# Am I misapplying L'Hopital's rule?

I have the function $f(x) = \dfrac{x^3}{e^x}$ and I'm trying to find its limit as x tends to negative infinity so that I can sketch the graph.

I can see just looking at the function that if I were to sub in any negative number for x it will give me a negative functional value, so I would expect to get a limit somewhere in the third quadrant. I have also plotted it in Graph and it tends to negative infinity.

However, when I try to evaluate the limit formally by repeated application of L'Hopital's rule I end up with positive infinity instead. I have included my process below, can someone please tell me where I'm going wrong?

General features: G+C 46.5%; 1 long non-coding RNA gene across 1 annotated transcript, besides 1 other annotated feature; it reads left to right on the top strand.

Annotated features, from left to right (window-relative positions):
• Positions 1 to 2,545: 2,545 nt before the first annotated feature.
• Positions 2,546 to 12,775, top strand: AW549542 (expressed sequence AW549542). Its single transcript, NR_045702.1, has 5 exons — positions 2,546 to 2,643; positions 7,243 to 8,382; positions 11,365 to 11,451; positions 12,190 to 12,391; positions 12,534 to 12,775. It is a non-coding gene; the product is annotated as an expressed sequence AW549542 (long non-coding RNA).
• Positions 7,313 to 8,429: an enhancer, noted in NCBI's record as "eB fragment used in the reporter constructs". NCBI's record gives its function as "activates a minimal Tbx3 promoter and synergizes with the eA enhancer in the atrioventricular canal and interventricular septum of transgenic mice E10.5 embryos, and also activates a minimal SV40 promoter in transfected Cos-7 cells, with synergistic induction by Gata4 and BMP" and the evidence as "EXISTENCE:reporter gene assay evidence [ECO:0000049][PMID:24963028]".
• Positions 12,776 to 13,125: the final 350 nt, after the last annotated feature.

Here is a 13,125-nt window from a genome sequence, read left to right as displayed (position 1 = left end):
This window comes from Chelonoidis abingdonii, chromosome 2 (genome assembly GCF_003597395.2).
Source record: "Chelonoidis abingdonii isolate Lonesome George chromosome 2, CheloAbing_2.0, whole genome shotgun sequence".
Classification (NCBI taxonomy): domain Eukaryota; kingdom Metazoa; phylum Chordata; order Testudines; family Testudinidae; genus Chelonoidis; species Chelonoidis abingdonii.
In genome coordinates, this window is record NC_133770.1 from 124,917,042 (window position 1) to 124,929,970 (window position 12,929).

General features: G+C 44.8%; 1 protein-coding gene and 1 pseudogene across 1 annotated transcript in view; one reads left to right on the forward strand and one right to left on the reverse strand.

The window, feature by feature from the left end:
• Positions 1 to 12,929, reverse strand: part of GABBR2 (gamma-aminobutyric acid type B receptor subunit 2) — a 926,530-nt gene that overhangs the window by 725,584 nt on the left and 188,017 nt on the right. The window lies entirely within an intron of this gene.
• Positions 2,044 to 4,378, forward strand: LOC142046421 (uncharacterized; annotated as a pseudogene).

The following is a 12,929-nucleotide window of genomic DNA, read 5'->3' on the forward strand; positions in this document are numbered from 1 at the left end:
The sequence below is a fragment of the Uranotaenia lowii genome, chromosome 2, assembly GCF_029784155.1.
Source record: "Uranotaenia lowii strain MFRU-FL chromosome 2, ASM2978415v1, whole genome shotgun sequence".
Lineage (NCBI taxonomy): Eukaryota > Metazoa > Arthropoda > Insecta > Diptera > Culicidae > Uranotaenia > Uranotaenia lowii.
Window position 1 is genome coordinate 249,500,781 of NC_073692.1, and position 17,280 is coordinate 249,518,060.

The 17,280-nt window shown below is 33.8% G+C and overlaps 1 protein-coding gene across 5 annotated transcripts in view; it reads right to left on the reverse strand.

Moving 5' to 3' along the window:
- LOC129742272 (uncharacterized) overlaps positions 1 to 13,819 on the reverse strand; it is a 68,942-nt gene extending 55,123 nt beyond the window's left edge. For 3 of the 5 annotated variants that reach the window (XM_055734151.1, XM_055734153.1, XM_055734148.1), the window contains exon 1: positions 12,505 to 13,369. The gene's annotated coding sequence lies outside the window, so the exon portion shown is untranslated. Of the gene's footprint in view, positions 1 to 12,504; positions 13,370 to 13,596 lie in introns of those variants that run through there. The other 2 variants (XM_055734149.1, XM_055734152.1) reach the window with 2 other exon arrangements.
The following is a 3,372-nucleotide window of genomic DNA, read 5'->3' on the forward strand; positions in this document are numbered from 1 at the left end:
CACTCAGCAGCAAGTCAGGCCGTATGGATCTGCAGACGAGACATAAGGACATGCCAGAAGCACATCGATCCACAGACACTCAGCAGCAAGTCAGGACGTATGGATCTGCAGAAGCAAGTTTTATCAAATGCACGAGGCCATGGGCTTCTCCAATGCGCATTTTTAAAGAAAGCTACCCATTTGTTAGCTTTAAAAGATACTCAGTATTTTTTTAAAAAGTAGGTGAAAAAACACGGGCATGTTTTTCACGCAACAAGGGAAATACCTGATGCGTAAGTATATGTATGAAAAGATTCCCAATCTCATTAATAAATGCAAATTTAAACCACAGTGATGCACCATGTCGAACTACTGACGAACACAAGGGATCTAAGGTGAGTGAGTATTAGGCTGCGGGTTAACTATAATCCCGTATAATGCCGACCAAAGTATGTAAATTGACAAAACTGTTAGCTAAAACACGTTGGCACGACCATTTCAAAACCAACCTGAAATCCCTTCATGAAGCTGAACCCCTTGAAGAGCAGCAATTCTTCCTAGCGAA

\begin{align} &\lim_{x \to -\infty} \dfrac{x^3}{e^x} & [\text{evaluates to } \frac{-\infty}{0} \text{ so apply L'H}]\\ &\lim_{x \to -\infty} (3x^2 / e^x) &[\text{evaluates to} \frac{+\infty}{0} \text{so apply L'H}] \\ &\lim_{x \to -\infty} (6x / e^x) &[\text{evaluates to} \frac{-\infty}{0} \text{so apply L'H}] \\ &\lim_{x \to -\infty} (6 / e^x) &[\text{evaluates to} \frac{6}{\text{tiny positive number}}] \\ &= +\infty & \end{align}

Am I misapplying the rule, or making an algebraic error that I can't for the life of me pick up on?

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Yes, you are misapplying it. l'Hôpital is intended for indeterminate forms, where the numerator and denominator both approach zero or infinity, to give the most famous case. – J. M. Oct 23 '11 at 9:07

1. Assume x goes to -infinity. In this case you fraction tends to -infinity / +0. Hence it tends to -infinity, and there is no uncertainty here.